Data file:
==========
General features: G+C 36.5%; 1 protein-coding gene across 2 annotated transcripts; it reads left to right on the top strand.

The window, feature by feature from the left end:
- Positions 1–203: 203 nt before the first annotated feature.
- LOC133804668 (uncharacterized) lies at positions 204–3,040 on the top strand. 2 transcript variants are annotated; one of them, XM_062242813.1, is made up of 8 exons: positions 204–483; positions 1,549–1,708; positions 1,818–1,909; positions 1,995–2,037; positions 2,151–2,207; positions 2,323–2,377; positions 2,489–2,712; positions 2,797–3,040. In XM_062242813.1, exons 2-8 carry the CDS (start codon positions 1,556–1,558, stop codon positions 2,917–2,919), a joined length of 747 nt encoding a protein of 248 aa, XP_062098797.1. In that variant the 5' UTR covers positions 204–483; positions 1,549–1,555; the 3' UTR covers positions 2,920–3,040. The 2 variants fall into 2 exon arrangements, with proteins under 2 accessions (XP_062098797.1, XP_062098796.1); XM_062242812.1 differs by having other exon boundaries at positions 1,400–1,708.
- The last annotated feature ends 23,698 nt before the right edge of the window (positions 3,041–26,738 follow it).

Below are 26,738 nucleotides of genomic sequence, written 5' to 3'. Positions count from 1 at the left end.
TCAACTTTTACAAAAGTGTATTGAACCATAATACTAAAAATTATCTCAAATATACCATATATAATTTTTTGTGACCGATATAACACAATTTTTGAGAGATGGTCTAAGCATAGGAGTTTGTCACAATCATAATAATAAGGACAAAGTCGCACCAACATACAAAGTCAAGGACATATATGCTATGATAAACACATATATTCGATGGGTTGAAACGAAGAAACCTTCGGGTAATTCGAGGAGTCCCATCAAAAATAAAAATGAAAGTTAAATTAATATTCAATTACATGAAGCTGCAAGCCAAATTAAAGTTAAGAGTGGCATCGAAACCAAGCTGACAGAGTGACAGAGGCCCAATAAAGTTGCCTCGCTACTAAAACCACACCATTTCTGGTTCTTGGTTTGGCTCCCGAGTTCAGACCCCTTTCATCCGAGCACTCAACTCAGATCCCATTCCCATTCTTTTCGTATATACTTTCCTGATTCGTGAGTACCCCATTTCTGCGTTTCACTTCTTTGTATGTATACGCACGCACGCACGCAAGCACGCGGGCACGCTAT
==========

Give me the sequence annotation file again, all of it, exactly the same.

General features: G+C 36.5%; 1 protein-coding gene across 2 annotated transcripts; it reads left to right on the top strand.

The window, feature by feature from the left end:
- Positions 1–203: 203 nt before the first annotated feature.
- LOC133804668 (uncharacterized) lies at positions 204–3,040 on the top strand. 2 transcript variants are annotated; one of them, XM_062242813.1, is made up of 8 exons: positions 204–483; positions 1,549–1,708; positions 1,818–1,909; positions 1,995–2,037; positions 2,151–2,207; positions 2,323–2,377; positions 2,489–2,712; positions 2,797–3,040. In XM_062242813.1, exons 2-8 carry the CDS (start codon positions 1,556–1,558, stop codon positions 2,917–2,919), a joined length of 747 nt encoding a protein of 248 aa, XP_062098797.1. In that variant the 5' UTR covers positions 204–483; positions 1,549–1,555; the 3' UTR covers positions 2,920–3,040. The 2 variants fall into 2 exon arrangements, with proteins under 2 accessions (XP_062098797.1, XP_062098796.1); XM_062242812.1 differs by having other exon boundaries at positions 1,400–1,708.
- The last annotated feature ends 23,698 nt before the right edge of the window (positions 3,041–26,738 follow it).

Below are 26,738 nucleotides of genomic sequence, written 5' to 3'. Positions count from 1 at the left end.
TCAACTTTTACAAAAGTGTATTGAACCATAATACTAAAAATTATCTCAAATATACCATATATAATTTTTTGTGACCGATATAACACAATTTTTGAGAGATGGTCTAAGCATAGGAGTTTGTCACAATCATAATAATAAGGACAAAGTCGCACCAACATACAAAGTCAAGGACATATATGCTATGATAAACACATATATTCGATGGGTTGAAACGAAGAAACCTTCGGGTAATTCGAGGAGTCCCATCAAAAATAAAAATGAAAGTTAAATTAATATTCAATTACATGAAGCTGCAAGCCAAATTAAAGTTAAGAGTGGCATCGAAACCAAGCTGACAGAGTGACAGAGGCCCAATAAAGTTGCCTCGCTACTAAAACCACACCATTTCTGGTTCTTGGTTTGGCTCCCGAGTTCAGACCCCTTTCATCCGAGCACTCAACTCAGATCCCATTCCCATTCTTTTCGTATATACTTTCCTGATTCGTGAGTACCCCATTTCTGCGTTTCACTTCTTTGTATGTATACGCACGCACGCACGCAAGCACGCGGGCACGCTAT